Divorce has a profound effect on all members of a family. However, children in middle childhood, ages 6 to 12, may be especially vulnerable because of the development of constructive social relationships and self-esteem during this stage of life. Changes in emotional support, household structure and effective communication caused by divorce can have a negative impact on a child's emotional health if not handled efficiently.
Erik Erikson, a psychoanalyst, identified middle school age children as having a struggle of industry versus inferiority. During this stage of life, a child feels the need to be recognized as being efficient and good at tasks to move on to the next developmental stage of life successfully. The stress of divorce and lack of proper communication and positive reinforcement can lead to feelings of inferiority in comparison to peers or other family members.
A child in middle childhood may begin to feel responsible for the divorce of his parents. Nithyakala Karuppaswamy and Judith A. Myers-Walls, in the article "Children's Reactions to Divorce -- Ages and Stages," state that children in this age group may blame themselves for a divorce and experience heavy guilt. Parents can help comfort or possibly eliminate these feelings of guilt by repetitively reassuring the child that the divorce isn't his fault.
Specialists with the University of Missouri Extension explain that children in middle childhood may experience negative psychological effects during and after a divorce, such as nightmares or grief for the loss of a parent. Irrational fears about a changing lifestyle or believing that a parent is actually lost can weigh heavily on a child's maturing cognitive reasoning. Talking to children honestly about how life will be different while effectively listening to and addressing their fears can help in easing the transition to a unfamiliar way of life.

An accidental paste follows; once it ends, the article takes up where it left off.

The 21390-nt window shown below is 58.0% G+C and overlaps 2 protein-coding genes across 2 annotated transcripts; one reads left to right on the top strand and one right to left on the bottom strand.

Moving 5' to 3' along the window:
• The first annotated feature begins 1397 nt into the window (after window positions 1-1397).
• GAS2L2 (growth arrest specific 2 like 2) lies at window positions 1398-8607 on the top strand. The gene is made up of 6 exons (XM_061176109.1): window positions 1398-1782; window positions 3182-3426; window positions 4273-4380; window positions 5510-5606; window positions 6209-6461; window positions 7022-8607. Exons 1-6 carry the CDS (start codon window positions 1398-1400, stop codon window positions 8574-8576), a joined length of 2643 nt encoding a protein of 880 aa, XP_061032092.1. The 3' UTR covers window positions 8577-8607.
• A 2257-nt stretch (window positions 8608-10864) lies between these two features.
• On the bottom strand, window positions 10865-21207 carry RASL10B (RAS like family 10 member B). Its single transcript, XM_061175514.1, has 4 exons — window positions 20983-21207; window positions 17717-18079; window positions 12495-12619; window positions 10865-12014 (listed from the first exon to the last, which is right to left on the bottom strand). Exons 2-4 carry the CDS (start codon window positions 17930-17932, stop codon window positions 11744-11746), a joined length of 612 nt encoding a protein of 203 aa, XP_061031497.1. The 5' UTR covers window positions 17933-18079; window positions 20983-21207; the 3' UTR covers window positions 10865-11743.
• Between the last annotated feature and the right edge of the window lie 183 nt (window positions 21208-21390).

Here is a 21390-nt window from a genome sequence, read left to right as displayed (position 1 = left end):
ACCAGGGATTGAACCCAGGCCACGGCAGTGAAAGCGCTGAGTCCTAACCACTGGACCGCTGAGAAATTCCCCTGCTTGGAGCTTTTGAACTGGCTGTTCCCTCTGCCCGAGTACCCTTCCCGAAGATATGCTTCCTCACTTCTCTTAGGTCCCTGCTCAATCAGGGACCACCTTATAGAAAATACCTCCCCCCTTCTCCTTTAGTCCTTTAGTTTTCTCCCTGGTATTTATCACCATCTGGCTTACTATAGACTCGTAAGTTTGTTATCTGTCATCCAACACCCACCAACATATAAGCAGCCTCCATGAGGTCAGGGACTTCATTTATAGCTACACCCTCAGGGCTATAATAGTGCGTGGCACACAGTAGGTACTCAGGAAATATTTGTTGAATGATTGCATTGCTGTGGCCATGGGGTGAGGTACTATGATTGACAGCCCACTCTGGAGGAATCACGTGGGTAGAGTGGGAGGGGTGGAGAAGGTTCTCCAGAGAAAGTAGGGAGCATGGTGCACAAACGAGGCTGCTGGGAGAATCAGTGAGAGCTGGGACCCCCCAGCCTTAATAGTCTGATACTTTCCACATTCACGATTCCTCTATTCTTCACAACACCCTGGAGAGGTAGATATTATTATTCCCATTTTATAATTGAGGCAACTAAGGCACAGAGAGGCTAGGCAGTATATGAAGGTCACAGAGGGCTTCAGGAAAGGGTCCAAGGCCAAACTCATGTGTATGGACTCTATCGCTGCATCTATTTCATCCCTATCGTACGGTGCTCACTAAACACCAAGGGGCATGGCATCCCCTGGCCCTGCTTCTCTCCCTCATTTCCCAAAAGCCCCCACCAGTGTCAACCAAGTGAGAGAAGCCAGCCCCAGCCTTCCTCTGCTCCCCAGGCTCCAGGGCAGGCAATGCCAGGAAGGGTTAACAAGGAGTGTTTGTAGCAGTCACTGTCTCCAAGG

The effects of divorce on children in middle childhood can be lessened by a healthy support system. As a child becomes more independent and begins constructing rational and concrete thoughts about life, she will likely grow to understand divorce and transition to a new lifestyle successfully. Divorced parents should maintain close and open relationships with their children in orderto set the foundation for positive emotional growth and self-esteem.
Christa Orion is a psychologist in training with focus on family and relationship health. She has years of experience working with individuals going through domestic issues.